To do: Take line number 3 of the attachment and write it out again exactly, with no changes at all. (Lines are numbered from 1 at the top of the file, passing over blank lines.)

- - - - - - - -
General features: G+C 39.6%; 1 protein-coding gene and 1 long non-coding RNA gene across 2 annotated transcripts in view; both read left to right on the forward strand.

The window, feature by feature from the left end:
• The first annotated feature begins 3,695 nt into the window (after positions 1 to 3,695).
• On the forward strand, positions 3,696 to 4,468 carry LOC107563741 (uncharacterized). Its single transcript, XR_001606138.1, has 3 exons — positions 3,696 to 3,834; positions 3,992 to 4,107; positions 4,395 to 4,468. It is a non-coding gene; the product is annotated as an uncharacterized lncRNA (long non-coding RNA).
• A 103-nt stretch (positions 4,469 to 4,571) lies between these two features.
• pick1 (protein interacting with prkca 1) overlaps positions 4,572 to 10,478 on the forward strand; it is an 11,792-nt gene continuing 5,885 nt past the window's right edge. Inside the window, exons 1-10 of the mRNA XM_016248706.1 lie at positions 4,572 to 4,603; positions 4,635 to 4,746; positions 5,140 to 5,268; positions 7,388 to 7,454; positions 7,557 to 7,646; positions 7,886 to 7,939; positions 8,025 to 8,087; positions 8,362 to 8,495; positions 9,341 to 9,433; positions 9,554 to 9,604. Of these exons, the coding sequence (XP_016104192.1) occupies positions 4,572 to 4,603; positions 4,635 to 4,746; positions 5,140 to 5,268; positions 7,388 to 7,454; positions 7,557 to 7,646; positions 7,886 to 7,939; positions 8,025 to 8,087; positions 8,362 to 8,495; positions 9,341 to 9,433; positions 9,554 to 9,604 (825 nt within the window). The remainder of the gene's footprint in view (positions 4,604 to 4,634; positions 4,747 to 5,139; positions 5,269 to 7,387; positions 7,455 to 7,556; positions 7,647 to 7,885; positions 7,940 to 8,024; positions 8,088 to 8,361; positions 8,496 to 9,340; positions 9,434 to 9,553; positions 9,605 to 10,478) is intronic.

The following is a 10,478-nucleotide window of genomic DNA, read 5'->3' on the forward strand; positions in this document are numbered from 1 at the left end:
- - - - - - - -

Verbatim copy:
• The first annotated feature begins 3,695 nt into the window (after positions 1 to 3,695).